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World War II Glider Assault Tactics (Anglais) Broché – 18 mars 2014

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Descriptions du produit

Revue de presse

"Covers the origins, the gliders, the glider types, tug aircraft, glider pilots, glider delivered units and glider operations. Each section is broken down covering how each country used their gliders, how they trained their pilots and how operations were executed. I highly recommend this book to anyone that has an interest in military history or the gliders of World War II." --Mike Van Schoonhoven, IPMS/USA

Présentation de l'éditeur

From Eben Emael to Crete, Sicily, Market Garden, the Rhine, and Burma, glider-borne paratroopers brought extra firepower to bear using techniques that helicopter troops adapted for modern air cavalry techniques.

This book explains the development and organization of World War II glider troops, their mounts, and the air squadrons formed to tow them; the steep and costly learning-curve, as armies and air forces worked out the techniques needed to carry and deliver men and equipment safely to the chosen landing zones; and the tactics that such troops learned to employ once they arrived on the battlefield. All these aspects are illustrated by reference to famous operations, including the German assault on Crete (1941), the Allied assault on Sicily (1943), the Allied Normandy landings and Operation Market Garden (1944), the Rhine crossings (1945), and also the Allied operations in Burma to insert and resupply the "Chindits" behind Japanese lines (1944).

The major weakness of the military paratrooper is the limited load of kit that he can carry during the jump, making his combat endurance short unless he is quickly re-supplied. Military gliders came of age in World War II, when glider-assault infantry were the forerunners of today's helicopter-delivered airmobile troops. From the light pre-war sports and training machines, several nations developed troop-carrying gliders capable of getting a whole squad or more of infantry, with heavy weapons, onto the ground quickly, with the equipment that paratroopers simply could not carry. Gliders were also developed to carry light artillery, antitank guns, jeeps, and even special lightweight tanks. They made up at least one-third of the strength of US, British, and German airborne divisions in major battles, and they also carried out several daring coup de main raids and spearhead operations. However, the dangers were extreme, the techniques were difficult, the losses were heavy (particularly during night operations), and the day of the glider assault was relatively brief.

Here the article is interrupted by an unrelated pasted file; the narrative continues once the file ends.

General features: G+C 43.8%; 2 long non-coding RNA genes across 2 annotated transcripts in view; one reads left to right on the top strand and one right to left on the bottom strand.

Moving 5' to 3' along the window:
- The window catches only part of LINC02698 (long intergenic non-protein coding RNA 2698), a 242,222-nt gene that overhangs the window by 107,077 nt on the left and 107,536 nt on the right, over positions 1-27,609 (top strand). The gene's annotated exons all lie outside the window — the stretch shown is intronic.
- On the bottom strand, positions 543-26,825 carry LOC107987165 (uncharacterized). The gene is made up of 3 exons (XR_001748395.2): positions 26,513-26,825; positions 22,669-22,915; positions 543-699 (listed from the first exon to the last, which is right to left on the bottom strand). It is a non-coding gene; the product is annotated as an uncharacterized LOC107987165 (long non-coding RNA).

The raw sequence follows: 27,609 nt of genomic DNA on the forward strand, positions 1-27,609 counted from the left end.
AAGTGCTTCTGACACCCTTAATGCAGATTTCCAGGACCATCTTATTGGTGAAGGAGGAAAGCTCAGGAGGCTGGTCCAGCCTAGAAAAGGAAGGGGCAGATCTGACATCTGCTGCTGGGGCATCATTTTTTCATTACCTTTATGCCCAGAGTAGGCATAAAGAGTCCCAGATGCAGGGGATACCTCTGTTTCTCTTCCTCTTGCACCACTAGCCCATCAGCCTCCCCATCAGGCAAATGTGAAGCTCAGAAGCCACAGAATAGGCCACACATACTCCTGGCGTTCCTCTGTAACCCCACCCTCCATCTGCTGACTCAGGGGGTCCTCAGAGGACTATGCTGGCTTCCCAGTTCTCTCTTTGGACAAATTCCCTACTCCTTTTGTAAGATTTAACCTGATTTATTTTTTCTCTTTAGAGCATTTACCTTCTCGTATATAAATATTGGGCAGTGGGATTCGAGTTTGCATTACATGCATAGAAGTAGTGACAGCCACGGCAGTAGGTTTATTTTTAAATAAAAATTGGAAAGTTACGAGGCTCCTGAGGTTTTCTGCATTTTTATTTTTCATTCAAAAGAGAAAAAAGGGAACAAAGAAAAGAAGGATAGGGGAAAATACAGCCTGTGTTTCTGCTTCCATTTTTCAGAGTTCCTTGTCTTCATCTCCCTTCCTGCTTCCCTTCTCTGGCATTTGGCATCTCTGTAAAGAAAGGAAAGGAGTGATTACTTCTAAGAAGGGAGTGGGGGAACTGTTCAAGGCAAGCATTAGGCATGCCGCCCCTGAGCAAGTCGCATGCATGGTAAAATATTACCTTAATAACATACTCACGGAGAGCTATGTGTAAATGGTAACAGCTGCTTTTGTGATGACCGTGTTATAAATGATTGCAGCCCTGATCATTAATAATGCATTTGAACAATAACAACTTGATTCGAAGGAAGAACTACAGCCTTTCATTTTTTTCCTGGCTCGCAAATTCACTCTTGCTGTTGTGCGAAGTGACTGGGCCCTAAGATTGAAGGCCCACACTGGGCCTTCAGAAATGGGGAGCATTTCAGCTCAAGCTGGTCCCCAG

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Amazon.com: 13 commentaires
11 internautes sur 12 ont trouvé ce commentaire utile 
Misleading Title 5 avril 2014
Par James I. Moffett - Publié sur Amazon.com
Format: Broché Achat vérifié
This publication is only worthy of 2 1/2 stars from an historical point of accuracy, but I gave it 3. My historical knowledge and research is on the USAAF glider program with good knowledge of British and German gliders, so my heavy handed comments tend to be with the AAF program....which causes one to question the validity of the remainder of the book.

The book title is misleading. Expecting to read about what drew me to the book, it did not deliver. The true nature of the book is best explained by the author on page 5, "This text devotes the available space to a discussion of the characteristics of military gliders, how they functioned, their capabilities and limitations; pilot training, tug aircraft, and how glider and tug units integrated; and the organization, equipment, and weapons of glider infantry and artillery units." Whew! Maybe it should have simply been called - A Discussion On WWII Gliders. As the title states, tactics are covered, but only two pages worth under "Glider Operations." The book is 64 pages, cover to cover, and two pages are not enough to call it a book on glider assault tactics.